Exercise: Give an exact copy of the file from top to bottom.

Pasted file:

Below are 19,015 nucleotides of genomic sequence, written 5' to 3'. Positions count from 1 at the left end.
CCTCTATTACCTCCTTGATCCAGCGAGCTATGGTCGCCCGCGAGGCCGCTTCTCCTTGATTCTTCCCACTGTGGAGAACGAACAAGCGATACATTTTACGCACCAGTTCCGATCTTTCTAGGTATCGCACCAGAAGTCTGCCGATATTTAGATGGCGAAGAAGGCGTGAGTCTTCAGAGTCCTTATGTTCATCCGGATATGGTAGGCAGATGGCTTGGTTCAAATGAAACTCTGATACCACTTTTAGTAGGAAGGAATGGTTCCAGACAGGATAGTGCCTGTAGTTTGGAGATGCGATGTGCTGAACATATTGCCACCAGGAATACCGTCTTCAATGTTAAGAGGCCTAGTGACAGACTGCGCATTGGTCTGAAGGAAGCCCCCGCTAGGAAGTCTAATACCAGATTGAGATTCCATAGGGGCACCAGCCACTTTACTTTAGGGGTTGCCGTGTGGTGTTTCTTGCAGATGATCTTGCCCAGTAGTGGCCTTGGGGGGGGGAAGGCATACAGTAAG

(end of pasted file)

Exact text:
Below are 19,015 nucleotides of genomic sequence, written 5' to 3'. Positions count from 1 at the left end.
CCTCTATTACCTCCTTGATCCAGCGAGCTATGGTCGCCCGCGAGGCCGCTTCTCCTTGATTCTTCCCACTGTGGAGAACGAACAAGCGATACATTTTACGCACCAGTTCCGATCTTTCTAGGTATCGCACCAGAAGTCTGCCGATATTTAGATGGCGAAGAAGGCGTGAGTCTTCAGAGTCCTTATGTTCATCCGGATATGGTAGGCAGATGGCTTGGTTCAAATGAAACTCTGATACCACTTTTAGTAGGAAGGAATGGTTCCAGACAGGATAGTGCCTGTAGTTTGGAGATGCGATGTGCTGAACATATTGCCACCAGGAATACCGTCTTCAATGTTAAGAGGCCTAGTGACAGACTGCGCATTGGTCTGAAGGAAGCCCCCGCTAGGAAGTCTAATACCAGATTGAGATTCCATAGGGGCACCAGCCACTTTACTTTAGGGGTTGCCGTGTGGTGTTTCTTGCAGATGATCTTGCCCAGTAGTGGCCTTGGGGGGGGGAAGGCATACAGTAAG